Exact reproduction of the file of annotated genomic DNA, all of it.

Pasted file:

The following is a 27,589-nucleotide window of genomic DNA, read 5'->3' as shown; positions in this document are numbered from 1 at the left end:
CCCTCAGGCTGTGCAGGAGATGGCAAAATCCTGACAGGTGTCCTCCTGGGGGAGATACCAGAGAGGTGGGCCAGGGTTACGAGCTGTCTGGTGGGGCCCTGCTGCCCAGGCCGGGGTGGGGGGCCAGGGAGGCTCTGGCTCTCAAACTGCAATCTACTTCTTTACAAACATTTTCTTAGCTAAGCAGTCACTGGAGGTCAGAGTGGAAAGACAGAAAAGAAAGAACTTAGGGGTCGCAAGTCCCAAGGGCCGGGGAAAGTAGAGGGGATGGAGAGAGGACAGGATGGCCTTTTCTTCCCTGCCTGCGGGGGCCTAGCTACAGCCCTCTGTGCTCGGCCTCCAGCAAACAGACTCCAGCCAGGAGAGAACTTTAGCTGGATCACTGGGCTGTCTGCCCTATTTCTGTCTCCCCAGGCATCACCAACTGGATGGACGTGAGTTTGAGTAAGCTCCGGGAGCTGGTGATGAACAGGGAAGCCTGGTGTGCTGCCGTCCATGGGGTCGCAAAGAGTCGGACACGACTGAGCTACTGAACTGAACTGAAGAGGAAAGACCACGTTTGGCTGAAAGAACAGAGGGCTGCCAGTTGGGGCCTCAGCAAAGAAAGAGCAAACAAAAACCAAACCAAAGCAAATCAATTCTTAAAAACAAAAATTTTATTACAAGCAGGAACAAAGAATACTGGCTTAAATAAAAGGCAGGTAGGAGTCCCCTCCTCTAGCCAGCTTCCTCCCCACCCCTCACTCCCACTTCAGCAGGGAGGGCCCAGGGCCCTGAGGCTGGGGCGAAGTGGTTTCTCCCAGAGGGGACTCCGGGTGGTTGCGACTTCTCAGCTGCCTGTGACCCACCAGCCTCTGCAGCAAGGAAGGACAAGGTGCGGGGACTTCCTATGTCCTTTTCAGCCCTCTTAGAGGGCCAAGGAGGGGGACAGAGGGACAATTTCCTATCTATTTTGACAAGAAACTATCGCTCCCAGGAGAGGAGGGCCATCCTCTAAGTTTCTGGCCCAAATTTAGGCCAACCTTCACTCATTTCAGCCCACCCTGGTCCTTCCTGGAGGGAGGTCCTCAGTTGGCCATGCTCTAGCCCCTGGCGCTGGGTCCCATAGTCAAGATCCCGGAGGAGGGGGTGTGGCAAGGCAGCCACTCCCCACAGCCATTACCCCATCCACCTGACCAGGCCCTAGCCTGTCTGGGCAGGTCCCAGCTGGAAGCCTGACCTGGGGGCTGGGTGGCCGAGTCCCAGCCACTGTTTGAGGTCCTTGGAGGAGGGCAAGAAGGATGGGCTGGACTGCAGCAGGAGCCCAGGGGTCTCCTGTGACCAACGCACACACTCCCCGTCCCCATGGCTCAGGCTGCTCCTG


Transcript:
The following is a 27,589-nucleotide window of genomic DNA, read 5'->3' as shown; positions in this document are numbered from 1 at the left end:
CCCTCAGGCTGTGCAGGAGATGGCAAAATCCTGACAGGTGTCCTCCTGGGGGAGATACCAGAGAGGTGGGCCAGGGTTACGAGCTGTCTGGTGGGGCCCTGCTGCCCAGGCCGGGGTGGGGGGCCAGGGAGGCTCTGGCTCTCAAACTGCAATCTACTTCTTTACAAACATTTTCTTAGCTAAGCAGTCACTGGAGGTCAGAGTGGAAAGACAGAAAAGAAAGAACTTAGGGGTCGCAAGTCCCAAGGGCCGGGGAAAGTAGAGGGGATGGAGAGAGGACAGGATGGCCTTTTCTTCCCTGCCTGCGGGGGCCTAGCTACAGCCCTCTGTGCTCGGCCTCCAGCAAACAGACTCCAGCCAGGAGAGAACTTTAGCTGGATCACTGGGCTGTCTGCCCTATTTCTGTCTCCCCAGGCATCACCAACTGGATGGACGTGAGTTTGAGTAAGCTCCGGGAGCTGGTGATGAACAGGGAAGCCTGGTGTGCTGCCGTCCATGGGGTCGCAAAGAGTCGGACACGACTGAGCTACTGAACTGAACTGAAGAGGAAAGACCACGTTTGGCTGAAAGAACAGAGGGCTGCCAGTTGGGGCCTCAGCAAAGAAAGAGCAAACAAAAACCAAACCAAAGCAAATCAATTCTTAAAAACAAAAATTTTATTACAAGCAGGAACAAAGAATACTGGCTTAAATAAAAGGCAGGTAGGAGTCCCCTCCTCTAGCCAGCTTCCTCCCCACCCCTCACTCCCACTTCAGCAGGGAGGGCCCAGGGCCCTGAGGCTGGGGCGAAGTGGTTTCTCCCAGAGGGGACTCCGGGTGGTTGCGACTTCTCAGCTGCCTGTGACCCACCAGCCTCTGCAGCAAGGAAGGACAAGGTGCGGGGACTTCCTATGTCCTTTTCAGCCCTCTTAGAGGGCCAAGGAGGGGGACAGAGGGACAATTTCCTATCTATTTTGACAAGAAACTATCGCTCCCAGGAGAGGAGGGCCATCCTCTAAGTTTCTGGCCCAAATTTAGGCCAACCTTCACTCATTTCAGCCCACCCTGGTCCTTCCTGGAGGGAGGTCCTCAGTTGGCCATGCTCTAGCCCCTGGCGCTGGGTCCCATAGTCAAGATCCCGGAGGAGGGGGTGTGGCAAGGCAGCCACTCCCCACAGCCATTACCCCATCCACCTGACCAGGCCCTAGCCTGTCTGGGCAGGTCCCAGCTGGAAGCCTGACCTGGGGGCTGGGTGGCCGAGTCCCAGCCACTGTTTGAGGTCCTTGGAGGAGGGCAAGAAGGATGGGCTGGACTGCAGCAGGAGCCCAGGGGTCTCCTGTGACCAACGCACACACTCCCCGTCCCCATGGCTCAGGCTGCTCCTG